Tajikistan’s economic growth has dropped significantly and is unlikely to return to previous levels in the near or medium term, a recent World Bank report says. GDP growth in the region’s poorest state slowed to 6.7 percent last year from 7.4 percent in 2013 and the World Bank estimates that in 2015 GDP growth will plummet to 3.2 percent.
Why the drop? Tajikistan’s economic story, like that of Kazakhstan and the other Central Asian republics, is linked in large part to Russia. Tajikistan is the world’s most remittance-dependent country. Remittances, 90 percent of which originated in Russia, made up 42.7 percent of Tajikistan’s GDP in 2014. The World Bank notes that “in the first two months of 2015 remittances were about 40 percent lower in U.S. dollar value than in the same period of 2014” and that remittances “are the main channel for transmission of Russia’s slowdown and ruble depreciation to Tajikistan.”
Other factors causing the drop, and contributing to a sluggish recovery, are slowed growth in Tajikistan’s major trading partners (Russia, China, Turkey) and weakening global demand, evidenced by falling prices, for the country’s main export commodities (aluminum and cotton).Enjoying this article? Click here to subscribe for full access. Just $5 a month.
The report notes that the government’s policy response has been mixed but does say that “the government continued its commitment to a generally balanced budget while protecting social spending and postponing spending on categories deemed to be of lower priority.”
In March, Tajikistan began construction on a new theater, estimated to cost over $100 million. Eurasianet commented last month that the country hardly needed another theater given that “Tajikistan regularly struggles to balance its budget and depends on foreign aid to fund many basic social services. From 2010-13, the World Bank gave Dushanbe $55.4 million in budget support as a grant, and is considering another $20 million grant this year.”
But construction projects mean jobs and Tajikistan is in desperate need of those as the latest World Bank report makes clear:
Because employment opportunities at home have been limited, 40 percent of the working-age population — the vast majority under 30 — have sought better jobs abroad. Migration to the Russian Federation — the major host country for Tajikistani workers — has grown rapidly since 2000, though from a relatively low base. By 2013 remittances had risen to nearly 50 percent of GDP, making Tajikistan the most remittance-dependent country in the world.
Work in Russia has become more inaccessible. About one million Tajik citizens live in Russia (an estimated 60 percent are illegal immigrants), and the report notes that these are “at risk of job loss, lower paychecks, higher fees, and ultimately fewer resources to send back home” as a result of stricter labor and migration laws in Russia:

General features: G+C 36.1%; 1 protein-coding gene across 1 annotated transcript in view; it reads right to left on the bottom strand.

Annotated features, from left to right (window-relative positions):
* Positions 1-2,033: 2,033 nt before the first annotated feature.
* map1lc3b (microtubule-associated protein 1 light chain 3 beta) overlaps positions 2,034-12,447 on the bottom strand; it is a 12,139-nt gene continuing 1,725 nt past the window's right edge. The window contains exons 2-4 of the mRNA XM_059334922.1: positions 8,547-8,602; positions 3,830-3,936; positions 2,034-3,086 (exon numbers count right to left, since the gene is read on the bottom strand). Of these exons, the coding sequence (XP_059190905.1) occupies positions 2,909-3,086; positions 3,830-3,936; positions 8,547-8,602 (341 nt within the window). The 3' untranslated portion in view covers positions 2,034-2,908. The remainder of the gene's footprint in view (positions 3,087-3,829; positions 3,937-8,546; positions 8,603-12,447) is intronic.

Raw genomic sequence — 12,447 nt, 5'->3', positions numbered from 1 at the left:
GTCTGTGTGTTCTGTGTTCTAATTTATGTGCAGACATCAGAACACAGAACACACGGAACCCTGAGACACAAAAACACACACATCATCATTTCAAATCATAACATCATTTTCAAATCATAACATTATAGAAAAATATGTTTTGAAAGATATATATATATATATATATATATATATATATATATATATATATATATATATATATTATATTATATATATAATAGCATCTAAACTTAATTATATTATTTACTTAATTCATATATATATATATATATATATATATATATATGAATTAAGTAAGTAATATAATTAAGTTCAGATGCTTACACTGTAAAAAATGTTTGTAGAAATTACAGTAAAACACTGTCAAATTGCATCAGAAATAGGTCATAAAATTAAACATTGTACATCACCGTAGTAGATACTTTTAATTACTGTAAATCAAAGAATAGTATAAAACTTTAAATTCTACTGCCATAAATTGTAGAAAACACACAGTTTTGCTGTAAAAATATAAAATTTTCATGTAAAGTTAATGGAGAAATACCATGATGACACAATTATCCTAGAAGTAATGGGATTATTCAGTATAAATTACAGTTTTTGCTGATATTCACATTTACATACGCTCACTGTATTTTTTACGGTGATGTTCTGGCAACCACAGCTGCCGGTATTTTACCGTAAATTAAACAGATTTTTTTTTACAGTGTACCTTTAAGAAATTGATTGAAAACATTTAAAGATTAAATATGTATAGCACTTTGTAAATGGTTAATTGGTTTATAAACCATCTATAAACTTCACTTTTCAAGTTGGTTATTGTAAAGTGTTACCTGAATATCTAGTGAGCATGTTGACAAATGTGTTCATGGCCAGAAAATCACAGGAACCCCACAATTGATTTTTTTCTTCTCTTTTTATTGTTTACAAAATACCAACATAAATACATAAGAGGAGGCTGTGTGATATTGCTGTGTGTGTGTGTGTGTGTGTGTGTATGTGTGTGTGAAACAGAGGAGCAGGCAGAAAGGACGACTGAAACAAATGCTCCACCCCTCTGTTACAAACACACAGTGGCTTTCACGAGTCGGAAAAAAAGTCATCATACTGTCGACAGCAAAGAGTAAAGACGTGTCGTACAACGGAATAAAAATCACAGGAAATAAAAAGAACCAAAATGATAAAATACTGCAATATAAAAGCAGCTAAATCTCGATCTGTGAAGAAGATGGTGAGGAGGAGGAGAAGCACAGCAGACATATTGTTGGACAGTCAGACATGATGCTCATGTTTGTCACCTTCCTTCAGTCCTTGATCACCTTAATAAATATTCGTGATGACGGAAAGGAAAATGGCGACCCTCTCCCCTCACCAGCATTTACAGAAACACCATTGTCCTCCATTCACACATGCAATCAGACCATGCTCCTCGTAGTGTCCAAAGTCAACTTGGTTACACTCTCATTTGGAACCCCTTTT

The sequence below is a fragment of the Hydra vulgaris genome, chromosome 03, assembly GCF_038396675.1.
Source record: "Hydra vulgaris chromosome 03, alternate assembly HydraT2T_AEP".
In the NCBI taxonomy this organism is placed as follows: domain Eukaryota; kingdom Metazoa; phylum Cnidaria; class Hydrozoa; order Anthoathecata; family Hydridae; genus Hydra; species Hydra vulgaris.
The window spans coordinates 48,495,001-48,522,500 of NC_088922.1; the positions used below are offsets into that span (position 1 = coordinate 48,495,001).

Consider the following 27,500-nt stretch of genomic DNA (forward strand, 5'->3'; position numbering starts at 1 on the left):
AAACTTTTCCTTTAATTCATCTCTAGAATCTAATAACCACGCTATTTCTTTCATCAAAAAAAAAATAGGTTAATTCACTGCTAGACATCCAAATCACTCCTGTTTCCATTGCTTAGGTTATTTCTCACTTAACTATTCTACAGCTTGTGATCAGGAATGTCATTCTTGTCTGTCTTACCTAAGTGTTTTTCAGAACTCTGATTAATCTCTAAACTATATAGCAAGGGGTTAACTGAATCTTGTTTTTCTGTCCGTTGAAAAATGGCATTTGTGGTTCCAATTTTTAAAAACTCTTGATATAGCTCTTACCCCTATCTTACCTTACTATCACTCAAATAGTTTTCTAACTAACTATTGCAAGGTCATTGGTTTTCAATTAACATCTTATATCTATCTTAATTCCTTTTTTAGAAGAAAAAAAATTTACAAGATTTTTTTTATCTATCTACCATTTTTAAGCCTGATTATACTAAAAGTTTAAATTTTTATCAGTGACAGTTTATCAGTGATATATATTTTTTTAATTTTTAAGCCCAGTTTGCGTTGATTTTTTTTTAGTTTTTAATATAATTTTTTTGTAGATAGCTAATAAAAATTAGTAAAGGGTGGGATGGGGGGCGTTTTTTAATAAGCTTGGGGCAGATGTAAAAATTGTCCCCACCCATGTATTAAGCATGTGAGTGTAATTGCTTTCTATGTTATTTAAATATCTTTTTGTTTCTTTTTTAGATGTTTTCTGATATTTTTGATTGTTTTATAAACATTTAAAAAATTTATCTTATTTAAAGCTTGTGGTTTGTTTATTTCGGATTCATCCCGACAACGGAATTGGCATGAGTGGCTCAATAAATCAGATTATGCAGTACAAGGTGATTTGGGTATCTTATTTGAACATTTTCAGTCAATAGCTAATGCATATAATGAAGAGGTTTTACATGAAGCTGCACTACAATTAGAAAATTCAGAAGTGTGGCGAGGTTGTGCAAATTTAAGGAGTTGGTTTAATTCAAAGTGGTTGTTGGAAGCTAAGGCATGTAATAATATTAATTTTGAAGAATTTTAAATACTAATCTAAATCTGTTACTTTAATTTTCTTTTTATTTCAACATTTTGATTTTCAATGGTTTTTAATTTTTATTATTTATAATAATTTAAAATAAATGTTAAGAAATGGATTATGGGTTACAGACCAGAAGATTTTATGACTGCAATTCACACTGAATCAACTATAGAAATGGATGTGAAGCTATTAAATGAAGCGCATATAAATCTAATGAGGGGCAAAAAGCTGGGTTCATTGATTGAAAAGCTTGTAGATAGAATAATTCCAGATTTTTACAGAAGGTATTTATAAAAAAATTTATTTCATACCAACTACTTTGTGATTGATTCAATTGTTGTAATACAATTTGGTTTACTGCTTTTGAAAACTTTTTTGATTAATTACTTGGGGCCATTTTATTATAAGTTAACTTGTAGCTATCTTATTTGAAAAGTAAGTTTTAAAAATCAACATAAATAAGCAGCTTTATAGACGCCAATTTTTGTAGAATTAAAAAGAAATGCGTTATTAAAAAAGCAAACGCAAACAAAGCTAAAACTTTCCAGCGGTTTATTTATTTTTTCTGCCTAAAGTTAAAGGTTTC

Russian legislation in 2014 put 270,000 Tajikistani workers on the re-entry ban list as of November 2014, reducing paid work opportunities. The number of blacklisted migrants reportedly increased in the beginning of 2015. If those labor migrants return home, they are likely to stay home for up to five years. Furthermore, since January 1, 2015, biometric passports are required for all migrants entering Russia. Also, on January 10, 2015, a new law came into force that bans those found to be staying illegally in Russian Federation territory from reentering for 10 years. These regulations exacerbate the already dire conditions of labor migrants.
As David Trilling points out, Tajikistan may be pressured into joining the Eurasian Economic Union (Kyrgyzstan just did) as membership would alleviate some of the restrictions on migrant workers.
According to the World Bank, the drop in remittances is not a short-term problem but an issue likely to plague the Tajik economy for years to come. The report encourages Tajikistan to seek better treatment of Tajik migrants abroad, provide better financial services to migrants and their families, and invest in human capital development — basic education, specialized skills and language training — that would make Tajik workers more successful abroad and more useful back home.
Notably, Tajik and Chinese coverage of the World Bank report focused on the decline in poverty — which the report says is highly seasonal but fell from 36 percent in 2011-2012 to 34.5 percent in 201-2014. Xinhua’s headline: “Poverty in Tajikistan continues to fall.” Neither story, however, makes mention of Russia or the decline in remittances, which lead the report and make up the bulk of its analytical focus.